The hemodynamic characteristics of pulmonary arterial hypertension (PAH) differ from those typically thought of as defining the disease, suggests a study published in Chest.

A pulmonary hypertension patient’s diagnostic category is used to select which patients will or won’t receive PAH-targeted therapies, such as treprostinil. Currently, patients with a mean pulmonary arterial wedge pressure (mPAWP) less than or equal to 15 mm Hg are classified as having PAH and patients with a mPAWP above 15 mm Hg are classified as having postcapillary pulmonary hypertension. Current recommendations advise against treating patients with postcapillary hypertension with PAH-targeted therapies.

First author Dr. Christian Gerges of the division of cardiology, Vienna General Hospital, Medical University of Vienna and colleagues hypothesized that a precapillary hemodynamic profile is characterized by a mPAWP that is lower than the currently accepted 15 mm Hg, an elevated diastolic pulmonary vascular pressure gradient (DPG), “and a beneficial response to PAH-targeted therapies.”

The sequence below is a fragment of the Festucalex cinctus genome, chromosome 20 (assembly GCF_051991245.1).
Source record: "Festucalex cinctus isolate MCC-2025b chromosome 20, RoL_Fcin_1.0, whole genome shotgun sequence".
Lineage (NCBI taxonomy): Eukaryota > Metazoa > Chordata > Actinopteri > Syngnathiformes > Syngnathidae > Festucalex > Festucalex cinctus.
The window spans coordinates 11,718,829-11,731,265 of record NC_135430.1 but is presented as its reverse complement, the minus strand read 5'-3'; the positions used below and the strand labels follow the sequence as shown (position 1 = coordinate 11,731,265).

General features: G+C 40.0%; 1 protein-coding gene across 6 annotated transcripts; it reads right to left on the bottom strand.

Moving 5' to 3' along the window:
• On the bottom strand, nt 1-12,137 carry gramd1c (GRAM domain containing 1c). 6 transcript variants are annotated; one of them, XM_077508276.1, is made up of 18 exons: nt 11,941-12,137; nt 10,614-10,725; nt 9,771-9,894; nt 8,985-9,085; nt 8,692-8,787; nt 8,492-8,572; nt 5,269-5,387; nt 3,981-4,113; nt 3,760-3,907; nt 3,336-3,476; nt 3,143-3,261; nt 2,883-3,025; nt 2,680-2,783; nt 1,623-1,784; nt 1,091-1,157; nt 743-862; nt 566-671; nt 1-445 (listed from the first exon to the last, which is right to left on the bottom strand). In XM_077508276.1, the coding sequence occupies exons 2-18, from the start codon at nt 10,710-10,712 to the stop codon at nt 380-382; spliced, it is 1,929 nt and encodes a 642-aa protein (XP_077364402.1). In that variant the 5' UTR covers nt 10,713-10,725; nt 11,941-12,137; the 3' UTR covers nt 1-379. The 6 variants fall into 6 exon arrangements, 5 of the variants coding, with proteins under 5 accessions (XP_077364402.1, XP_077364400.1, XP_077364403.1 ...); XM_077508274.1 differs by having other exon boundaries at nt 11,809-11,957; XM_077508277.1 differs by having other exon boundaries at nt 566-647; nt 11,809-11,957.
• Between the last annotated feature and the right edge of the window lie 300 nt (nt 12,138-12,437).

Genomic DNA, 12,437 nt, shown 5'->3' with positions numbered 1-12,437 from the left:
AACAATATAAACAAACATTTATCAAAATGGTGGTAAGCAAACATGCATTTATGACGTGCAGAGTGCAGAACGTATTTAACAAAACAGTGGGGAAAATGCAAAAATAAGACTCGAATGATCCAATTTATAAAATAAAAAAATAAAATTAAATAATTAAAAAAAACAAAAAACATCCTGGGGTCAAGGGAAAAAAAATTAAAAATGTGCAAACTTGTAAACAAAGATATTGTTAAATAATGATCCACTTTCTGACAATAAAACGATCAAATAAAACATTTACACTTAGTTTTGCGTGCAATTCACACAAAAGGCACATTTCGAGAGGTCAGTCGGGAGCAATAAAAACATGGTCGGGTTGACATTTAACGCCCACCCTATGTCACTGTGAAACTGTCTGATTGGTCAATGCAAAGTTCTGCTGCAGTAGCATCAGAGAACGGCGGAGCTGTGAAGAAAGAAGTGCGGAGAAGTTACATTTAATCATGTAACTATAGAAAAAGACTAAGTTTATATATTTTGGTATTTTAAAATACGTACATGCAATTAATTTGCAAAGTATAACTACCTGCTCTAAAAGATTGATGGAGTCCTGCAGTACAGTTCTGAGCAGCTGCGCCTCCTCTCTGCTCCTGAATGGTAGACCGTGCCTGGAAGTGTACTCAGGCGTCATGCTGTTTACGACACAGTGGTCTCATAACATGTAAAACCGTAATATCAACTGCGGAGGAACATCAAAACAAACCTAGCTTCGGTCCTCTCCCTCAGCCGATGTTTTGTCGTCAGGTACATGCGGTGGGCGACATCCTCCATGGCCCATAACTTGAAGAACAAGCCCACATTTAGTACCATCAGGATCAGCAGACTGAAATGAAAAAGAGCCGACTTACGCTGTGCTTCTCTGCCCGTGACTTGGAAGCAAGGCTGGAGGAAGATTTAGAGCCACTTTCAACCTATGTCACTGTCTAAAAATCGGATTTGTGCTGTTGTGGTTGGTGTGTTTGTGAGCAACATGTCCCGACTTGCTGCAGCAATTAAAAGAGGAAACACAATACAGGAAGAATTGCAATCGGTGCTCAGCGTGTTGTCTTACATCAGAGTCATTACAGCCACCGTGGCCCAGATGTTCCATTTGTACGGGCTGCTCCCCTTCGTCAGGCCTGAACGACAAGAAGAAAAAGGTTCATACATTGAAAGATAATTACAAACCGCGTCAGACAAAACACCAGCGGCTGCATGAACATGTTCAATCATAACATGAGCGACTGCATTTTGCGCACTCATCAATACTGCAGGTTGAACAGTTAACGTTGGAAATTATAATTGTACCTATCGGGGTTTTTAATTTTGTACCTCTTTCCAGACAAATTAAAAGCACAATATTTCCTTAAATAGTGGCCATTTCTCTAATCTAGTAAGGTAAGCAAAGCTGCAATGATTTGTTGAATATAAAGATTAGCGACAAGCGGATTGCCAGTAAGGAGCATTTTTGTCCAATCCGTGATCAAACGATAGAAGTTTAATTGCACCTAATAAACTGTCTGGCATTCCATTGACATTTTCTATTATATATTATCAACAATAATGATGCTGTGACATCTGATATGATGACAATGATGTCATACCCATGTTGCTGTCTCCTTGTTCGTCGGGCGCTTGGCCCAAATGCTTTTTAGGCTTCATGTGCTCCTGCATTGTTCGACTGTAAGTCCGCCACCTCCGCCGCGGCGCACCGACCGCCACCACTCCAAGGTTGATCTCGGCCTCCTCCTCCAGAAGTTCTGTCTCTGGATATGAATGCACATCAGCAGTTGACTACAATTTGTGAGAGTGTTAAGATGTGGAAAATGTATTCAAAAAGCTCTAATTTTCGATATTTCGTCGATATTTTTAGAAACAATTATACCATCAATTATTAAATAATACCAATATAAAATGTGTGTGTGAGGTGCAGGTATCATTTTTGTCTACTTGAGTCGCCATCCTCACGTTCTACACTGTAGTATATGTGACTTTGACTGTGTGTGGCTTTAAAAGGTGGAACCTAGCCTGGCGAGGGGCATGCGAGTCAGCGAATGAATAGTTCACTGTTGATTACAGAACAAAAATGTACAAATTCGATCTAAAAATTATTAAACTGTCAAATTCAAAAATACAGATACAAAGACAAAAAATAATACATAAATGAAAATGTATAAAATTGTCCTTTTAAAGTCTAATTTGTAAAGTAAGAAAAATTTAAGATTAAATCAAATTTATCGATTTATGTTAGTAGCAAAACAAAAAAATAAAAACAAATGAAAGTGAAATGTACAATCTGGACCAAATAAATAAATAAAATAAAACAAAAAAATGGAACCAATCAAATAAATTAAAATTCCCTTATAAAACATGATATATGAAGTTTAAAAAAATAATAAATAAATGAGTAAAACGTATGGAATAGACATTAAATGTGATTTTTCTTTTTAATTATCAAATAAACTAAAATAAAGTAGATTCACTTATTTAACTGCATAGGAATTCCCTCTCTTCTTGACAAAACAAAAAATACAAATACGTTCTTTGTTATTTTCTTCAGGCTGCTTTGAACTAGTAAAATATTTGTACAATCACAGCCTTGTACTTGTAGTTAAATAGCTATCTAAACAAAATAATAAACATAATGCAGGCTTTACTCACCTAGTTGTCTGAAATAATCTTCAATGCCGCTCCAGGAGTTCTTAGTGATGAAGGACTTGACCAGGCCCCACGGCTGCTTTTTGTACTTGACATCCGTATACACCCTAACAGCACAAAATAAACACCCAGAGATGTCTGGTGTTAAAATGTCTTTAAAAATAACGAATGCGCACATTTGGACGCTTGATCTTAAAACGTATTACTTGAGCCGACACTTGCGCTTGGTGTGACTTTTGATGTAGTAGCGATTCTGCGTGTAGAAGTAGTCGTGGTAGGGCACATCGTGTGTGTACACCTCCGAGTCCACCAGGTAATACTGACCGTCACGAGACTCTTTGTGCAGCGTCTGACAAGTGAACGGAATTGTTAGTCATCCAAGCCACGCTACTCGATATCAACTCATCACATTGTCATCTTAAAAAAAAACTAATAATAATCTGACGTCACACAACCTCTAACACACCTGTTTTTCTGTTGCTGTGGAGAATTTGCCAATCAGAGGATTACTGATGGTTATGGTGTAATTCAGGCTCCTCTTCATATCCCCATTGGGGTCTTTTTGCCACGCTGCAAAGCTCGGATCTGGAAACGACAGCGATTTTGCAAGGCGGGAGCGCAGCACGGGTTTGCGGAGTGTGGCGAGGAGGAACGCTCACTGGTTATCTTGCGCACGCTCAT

The study identified an mPAWP less than 12 mm Hg and a DPG greater than or equal to 7 mm Hg as the best hemodynamic discriminators between idiopathic PAH and postcapillary pulmonary hypertension.

This study also found that patients with a mPAWP less than 12 mm Hg combined with a diastolic pulmonary vascular pressure gradient (DPG) greater than 20 mm Hg are likely to have a significant response to PAH-targeted-therapy.

The researchers analyzed hemodynamic data from a retrospective cohort of 4,363 stable patients who underwent a first diagnostic right heart catheterization at the Medical University of Vienna between May 1996 and June 2006. Of these patients, 3,524 (81%) also received a left heart catheterization. Additionally, the researchers analyzed deidentified individual data for 541 patients from four randomized placebo-controlled trials and 437 patients from one open-label trial of treprostinil in PAH. These trials all had similar inclusion criteria and data collection processes (Chest. 2016 Apr;149[4]:1061-73. doi: 10.1378/chest.15-0928 ).

Funding was provided by educational grants from Bayer and United Therapeutics Corporation. All but two coauthors had no disclosures; the remaining author disclosed numerous ties to industry sources.